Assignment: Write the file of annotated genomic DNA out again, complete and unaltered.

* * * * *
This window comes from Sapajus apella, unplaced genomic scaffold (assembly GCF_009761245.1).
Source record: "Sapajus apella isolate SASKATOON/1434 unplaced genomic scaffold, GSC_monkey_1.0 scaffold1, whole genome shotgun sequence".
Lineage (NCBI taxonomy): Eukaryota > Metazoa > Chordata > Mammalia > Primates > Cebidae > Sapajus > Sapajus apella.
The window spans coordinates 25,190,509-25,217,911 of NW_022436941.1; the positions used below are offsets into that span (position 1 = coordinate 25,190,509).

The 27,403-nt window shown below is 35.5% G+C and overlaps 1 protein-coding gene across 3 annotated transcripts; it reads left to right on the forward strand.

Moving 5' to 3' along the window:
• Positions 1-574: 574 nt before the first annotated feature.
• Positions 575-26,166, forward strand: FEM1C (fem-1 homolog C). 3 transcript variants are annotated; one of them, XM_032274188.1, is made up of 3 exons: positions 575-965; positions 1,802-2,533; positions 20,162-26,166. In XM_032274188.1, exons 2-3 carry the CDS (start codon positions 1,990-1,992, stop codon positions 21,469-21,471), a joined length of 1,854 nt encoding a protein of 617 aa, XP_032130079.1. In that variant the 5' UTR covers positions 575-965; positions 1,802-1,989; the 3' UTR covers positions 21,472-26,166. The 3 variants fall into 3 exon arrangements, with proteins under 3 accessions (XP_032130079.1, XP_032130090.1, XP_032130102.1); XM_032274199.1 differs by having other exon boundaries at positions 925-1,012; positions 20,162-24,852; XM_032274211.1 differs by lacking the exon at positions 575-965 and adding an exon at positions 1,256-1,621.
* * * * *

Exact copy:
This window comes from Sapajus apella, unplaced genomic scaffold (assembly GCF_009761245.1).
Source record: "Sapajus apella isolate SASKATOON/1434 unplaced genomic scaffold, GSC_monkey_1.0 scaffold1, whole genome shotgun sequence".
Lineage (NCBI taxonomy): Eukaryota > Metazoa > Chordata > Mammalia > Primates > Cebidae > Sapajus > Sapajus apella.
The window spans coordinates 25,190,509-25,217,911 of NW_022436941.1; the positions used below are offsets into that span (position 1 = coordinate 25,190,509).

The 27,403-nt window shown below is 35.5% G+C and overlaps 1 protein-coding gene across 3 annotated transcripts; it reads left to right on the forward strand.

Moving 5' to 3' along the window:
• Positions 1-574: 574 nt before the first annotated feature.
• Positions 575-26,166, forward strand: FEM1C (fem-1 homolog C). 3 transcript variants are annotated; one of them, XM_032274188.1, is made up of 3 exons: positions 575-965; positions 1,802-2,533; positions 20,162-26,166. In XM_032274188.1, exons 2-3 carry the CDS (start codon positions 1,990-1,992, stop codon positions 21,469-21,471), a joined length of 1,854 nt encoding a protein of 617 aa, XP_032130079.1. In that variant the 5' UTR covers positions 575-965; positions 1,802-1,989; the 3' UTR covers positions 21,472-26,166. The 3 variants fall into 3 exon arrangements, with proteins under 3 accessions (XP_032130079.1, XP_032130090.1, XP_032130102.1); XM_032274199.1 differs by having other exon boundaries at positions 925-1,012; positions 20,162-24,852; XM_032274211.1 differs by lacking the exon at positions 575-965 and adding an exon at positions 1,256-1,621.